Looking Forward: Woods Institute is joining Stanford Doerr School of Sustainability Sept. 1
Talk about a perfect storm. As the Atlantic hurricane season kicks off this month, some coastal communities are still recovering from last year’s record-breaking extreme weather damage. Meanwhile, the National Flood Insurance Program is again on life support – over $20 billion in debt and requiring reauthorization before its temporary extension ends on July 31.
Even on sunny days, cities such as Miami and Charleston contend with high tide or “nuisance” flooding – a phenomenon that has increased as much as nine-fold since the 1960s, according to the National Oceanic and Atmospheric Administration.
All of this – and related dangers for low-lying U.S. military installations around the world – amount to a national security threat, according to Alice Hill, a research fellow at the Hoover Institution, and Katharine Mach, a senior research scientist at Stanford’s School of Earth, Energy & Environmental Sciences.
Hill and Mach are editors of a newly published white paper that explores policy options related to sea level rise as well as questions around science and risk. The white paper is based on a series of discussions convened by the Hoover Institution, the Stanford Woods Institute for the Environment and the Woodrow Wilson International Center for Scholars that focused on pathways to solutions for coastal challenges. They provided heir perspectives on building U.S. coastal resilience.
What makes coastal resilience a national security issue?
Hill: The U.S. Department of Defense has repeatedly identified climate change as a “threat multiplier” to national security. Three feet of sea-level rise would threaten 128 military installations, according to the Union of Concerned Scientists. For example, an important logistics hub on the island of Diego Garcia would be flooded if the sea level rises a few feet.
Mach: The security concerns are diverse. They range from the territorial integrity of nations through to the consequences of disasters for economies, cultures and societies.
What should we be doing and fixing – in terms of national and local policy – to meet these challenges?
Hill: Communities can examine their land-use and construction policies to avoid rebuilding in harm’s way. We should include future scenarios in Federal Emergency Management Agency floodplain map updates, limit coverage for repetitive flooding and stop offering below-market-rate policies for new construction in floodplains. Governments can incentivize adoption and enforcement of building codes which account for extreme weather scenarios and climate impacts. The private sector can incorporate climate risk into insurance coverage and provide premium savings to communities that take mitigation actions.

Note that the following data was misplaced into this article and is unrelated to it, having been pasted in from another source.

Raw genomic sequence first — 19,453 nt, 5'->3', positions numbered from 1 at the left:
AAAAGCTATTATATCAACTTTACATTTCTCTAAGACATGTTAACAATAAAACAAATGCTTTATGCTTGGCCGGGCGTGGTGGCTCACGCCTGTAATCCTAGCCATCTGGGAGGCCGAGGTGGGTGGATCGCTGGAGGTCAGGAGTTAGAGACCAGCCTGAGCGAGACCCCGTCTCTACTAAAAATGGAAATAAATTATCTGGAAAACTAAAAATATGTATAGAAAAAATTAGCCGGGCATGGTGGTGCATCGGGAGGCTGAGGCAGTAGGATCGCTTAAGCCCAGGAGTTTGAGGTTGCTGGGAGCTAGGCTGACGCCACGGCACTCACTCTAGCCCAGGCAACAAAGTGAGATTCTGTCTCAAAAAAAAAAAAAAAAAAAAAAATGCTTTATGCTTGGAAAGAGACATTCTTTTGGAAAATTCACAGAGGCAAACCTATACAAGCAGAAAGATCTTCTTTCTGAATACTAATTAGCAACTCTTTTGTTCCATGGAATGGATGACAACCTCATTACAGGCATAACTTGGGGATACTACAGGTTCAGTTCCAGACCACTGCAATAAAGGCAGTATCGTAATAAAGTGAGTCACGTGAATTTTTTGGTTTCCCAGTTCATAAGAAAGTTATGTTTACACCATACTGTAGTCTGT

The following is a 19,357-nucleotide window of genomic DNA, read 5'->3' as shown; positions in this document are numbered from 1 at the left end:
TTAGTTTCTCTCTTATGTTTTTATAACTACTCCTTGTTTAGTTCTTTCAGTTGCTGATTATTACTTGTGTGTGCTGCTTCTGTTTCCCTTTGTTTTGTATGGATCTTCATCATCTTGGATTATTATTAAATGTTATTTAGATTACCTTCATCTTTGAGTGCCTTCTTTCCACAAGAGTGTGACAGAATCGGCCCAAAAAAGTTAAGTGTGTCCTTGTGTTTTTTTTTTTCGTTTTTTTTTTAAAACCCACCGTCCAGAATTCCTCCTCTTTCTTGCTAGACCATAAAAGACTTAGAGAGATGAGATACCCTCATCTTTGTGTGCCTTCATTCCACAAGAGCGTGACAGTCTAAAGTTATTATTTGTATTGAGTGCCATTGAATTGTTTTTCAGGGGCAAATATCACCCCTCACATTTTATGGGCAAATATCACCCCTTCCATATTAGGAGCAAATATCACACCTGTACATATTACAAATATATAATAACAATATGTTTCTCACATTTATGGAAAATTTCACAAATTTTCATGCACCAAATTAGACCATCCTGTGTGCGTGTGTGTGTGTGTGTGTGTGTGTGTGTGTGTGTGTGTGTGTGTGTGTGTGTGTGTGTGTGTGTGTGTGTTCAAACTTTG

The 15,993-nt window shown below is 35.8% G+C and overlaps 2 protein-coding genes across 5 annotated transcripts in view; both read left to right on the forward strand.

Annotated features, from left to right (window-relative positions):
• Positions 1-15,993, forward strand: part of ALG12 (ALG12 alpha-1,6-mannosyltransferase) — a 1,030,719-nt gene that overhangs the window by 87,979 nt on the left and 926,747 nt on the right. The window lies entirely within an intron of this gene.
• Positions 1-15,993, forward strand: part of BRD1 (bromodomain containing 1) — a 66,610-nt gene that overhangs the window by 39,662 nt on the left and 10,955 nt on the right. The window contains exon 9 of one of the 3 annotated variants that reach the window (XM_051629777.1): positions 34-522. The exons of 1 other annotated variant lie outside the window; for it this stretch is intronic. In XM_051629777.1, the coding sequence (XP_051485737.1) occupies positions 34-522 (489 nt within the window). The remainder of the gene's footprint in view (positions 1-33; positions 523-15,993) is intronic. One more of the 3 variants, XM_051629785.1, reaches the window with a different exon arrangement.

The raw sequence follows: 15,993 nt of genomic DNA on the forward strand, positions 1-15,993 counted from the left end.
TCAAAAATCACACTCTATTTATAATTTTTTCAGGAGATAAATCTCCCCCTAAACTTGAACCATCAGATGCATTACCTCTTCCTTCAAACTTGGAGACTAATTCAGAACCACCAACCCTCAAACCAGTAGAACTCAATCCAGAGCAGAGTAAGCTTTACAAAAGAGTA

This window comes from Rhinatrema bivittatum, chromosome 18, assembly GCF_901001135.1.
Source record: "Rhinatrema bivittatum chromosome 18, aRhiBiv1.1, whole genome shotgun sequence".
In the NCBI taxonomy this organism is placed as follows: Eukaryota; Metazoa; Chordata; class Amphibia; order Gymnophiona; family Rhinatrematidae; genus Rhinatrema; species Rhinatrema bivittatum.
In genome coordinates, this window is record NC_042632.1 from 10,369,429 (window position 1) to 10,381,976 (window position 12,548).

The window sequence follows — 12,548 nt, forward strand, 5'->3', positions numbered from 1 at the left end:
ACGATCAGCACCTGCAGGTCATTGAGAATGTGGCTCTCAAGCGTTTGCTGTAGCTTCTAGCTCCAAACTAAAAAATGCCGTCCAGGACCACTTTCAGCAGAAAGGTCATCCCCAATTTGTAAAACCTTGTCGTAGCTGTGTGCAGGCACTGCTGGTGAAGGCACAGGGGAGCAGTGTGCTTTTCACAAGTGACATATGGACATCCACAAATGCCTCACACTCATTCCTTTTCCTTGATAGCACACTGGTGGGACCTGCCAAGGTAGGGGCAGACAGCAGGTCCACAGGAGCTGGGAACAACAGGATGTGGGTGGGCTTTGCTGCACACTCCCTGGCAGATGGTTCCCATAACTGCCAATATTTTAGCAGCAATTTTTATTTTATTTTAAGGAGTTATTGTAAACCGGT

What is managed retreat, and how should coastal communities be thinking about it?
Mach: Managed retreat is reducing risk by getting out of the way. Strategically relocating people and assets out of floodplains can be a cost-effective way to keep people safe. Managed retreat is often, in effect, a negotiation between a government and people at risk. An effective relocation process has to navigate everything from the role of property taxes in local economies to the psychological attachment people have to their homes.
How can we address coastal resilience issues without alienating people who doubt the science of climate change and sea level rise?
Hill: We can focus on building resilience to the impacts that we are experiencing now, especially those that affect public health and our pocketbooks. We can start that discussion without even using the words “climate change.”
Mach: Climate change doesn’t always have to be part of the conversation. In many places throughout the U.S., people know they have a flooding problem. Last year, flooding from hurricanes, storm surges and heavy rain destroyed infrastructure, disrupted economies and jobs, took lives, and ran up a final multibillion-dollar bill that was record-setting. People are responding to the problem whether or not climate change is part of the conversation.
Are there any silver-lining opportunities for coastal communities considering action to reduce risk?
Hill: Building resilience can bring multiple benefits, including strengthening the economy, protecting the environment and improving quality of life. Preparing for extremes can reduce recovery costs. On average, every dollar we invest in risk reduction saves $6 in damages. When communities make themselves more resilient, they can get back to business after a disaster faster. And the faster they get back to business, the stronger their communities become.
Mach: Managing coastal risks can result in valuable gains such as restoration of coastal wetlands and nature, infrastructure geared towards future sea level rise and laws and policies that provide needed flexibility through time.
Hill served as special assistant to President Barack Obama and senior director for resilience for the National Security Council. Mach is also director of the Stanford Environment Assessment Facility.
Other editors of the white paper, “Building Coastal Resilience for Greater U.S. Security,” include Christopher Field, director of the Stanford Woods Institute for the Environment; Roger-Mark De Souza, president and CEO of Sister Cities International and formerly of the Woodrow Wilson Center; and Meaghan Parker of the Woodrow Wilson Center. Co-editors include Lea Rosenbohm of the Stanford Woods Institute and Stephanie Strazisar of the Hoover Institution.